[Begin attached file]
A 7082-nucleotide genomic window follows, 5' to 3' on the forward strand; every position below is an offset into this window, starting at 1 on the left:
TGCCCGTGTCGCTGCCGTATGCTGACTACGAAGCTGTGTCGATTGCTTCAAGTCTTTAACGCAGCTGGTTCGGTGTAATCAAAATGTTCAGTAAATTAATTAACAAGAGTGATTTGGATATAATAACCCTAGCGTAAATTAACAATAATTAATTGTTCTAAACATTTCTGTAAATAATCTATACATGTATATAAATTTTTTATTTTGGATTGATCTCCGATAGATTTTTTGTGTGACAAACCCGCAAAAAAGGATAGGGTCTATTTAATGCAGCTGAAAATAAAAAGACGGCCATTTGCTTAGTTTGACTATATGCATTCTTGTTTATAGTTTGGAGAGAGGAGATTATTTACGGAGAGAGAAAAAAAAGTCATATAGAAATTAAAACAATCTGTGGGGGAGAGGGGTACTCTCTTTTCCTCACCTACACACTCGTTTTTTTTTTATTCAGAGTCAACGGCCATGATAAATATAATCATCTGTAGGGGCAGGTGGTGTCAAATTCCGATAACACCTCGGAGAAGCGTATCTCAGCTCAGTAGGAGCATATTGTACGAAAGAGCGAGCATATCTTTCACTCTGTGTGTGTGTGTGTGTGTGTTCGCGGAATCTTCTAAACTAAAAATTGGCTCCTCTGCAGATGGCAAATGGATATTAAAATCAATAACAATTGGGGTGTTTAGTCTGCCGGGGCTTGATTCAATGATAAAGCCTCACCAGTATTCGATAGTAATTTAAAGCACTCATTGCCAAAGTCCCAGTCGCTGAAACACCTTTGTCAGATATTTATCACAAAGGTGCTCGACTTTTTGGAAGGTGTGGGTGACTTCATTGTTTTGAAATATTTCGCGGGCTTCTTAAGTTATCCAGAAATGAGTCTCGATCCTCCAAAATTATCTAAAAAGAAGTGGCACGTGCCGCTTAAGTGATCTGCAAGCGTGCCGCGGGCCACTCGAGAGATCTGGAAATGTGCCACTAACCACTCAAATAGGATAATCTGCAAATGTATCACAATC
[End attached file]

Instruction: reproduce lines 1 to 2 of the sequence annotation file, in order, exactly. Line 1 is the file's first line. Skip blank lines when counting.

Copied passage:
A 7082-nucleotide genomic window follows, 5' to 3' on the forward strand; every position below is an offset into this window, starting at 1 on the left:
TGCCCGTGTCGCTGCCGTATGCTGACTACGAAGCTGTGTCGATTGCTTCAAGTCTTTAACGCAGCTGGTTCGGTGTAATCAAAATGTTCAGTAAATTAATTAACAAGAGTGATTTGGATATAATAACCCTAGCGTAAATTAACAATAATTAATTGTTCTAAACATTTCTGTAAATAATCTATACATGTATATAAATTTTTTATTTTGGATTGATCTCCGATAGATTTTTTGTGTGACAAACCCGCAAAAAAGGATAGGGTCTATTTAATGCAGCTGAAAATAAAAAGACGGCCATTTGCTTAGTTTGACTATATGCATTCTTGTTTATAGTTTGGAGAGAGGAGATTATTTACGGAGAGAGAAAAAAAAGTCATATAGAAATTAAAACAATCTGTGGGGGAGAGGGGTACTCTCTTTTCCTCACCTACACACTCGTTTTTTTTTTATTCAGAGTCAACGGCCATGATAAATATAATCATCTGTAGGGGCAGGTGGTGTCAAATTCCGATAACACCTCGGAGAAGCGTATCTCAGCTCAGTAGGAGCATATTGTACGAAAGAGCGAGCATATCTTTCACTCTGTGTGTGTGTGTGTGTGTGTTCGCGGAATCTTCTAAACTAAAAATTGGCTCCTCTGCAGATGGCAAATGGATATTAAAATCAATAACAATTGGGGTGTTTAGTCTGCCGGGGCTTGATTCAATGATAAAGCCTCACCAGTATTCGATAGTAATTTAAAGCACTCATTGCCAAAGTCCCAGTCGCTGAAACACCTTTGTCAGATATTTATCACAAAGGTGCTCGACTTTTTGGAAGGTGTGGGTGACTTCATTGTTTTGAAATATTTCGCGGGCTTCTTAAGTTATCCAGAAATGAGTCTCGATCCTCCAAAATTATCTAAAAAGAAGTGGCACGTGCCGCTTAAGTGATCTGCAAGCGTGCCGCGGGCCACTCGAGAGATCTGGAAATGTGCCACTAACCACTCAAATAGGATAATCTGCAAATGTATCACAATC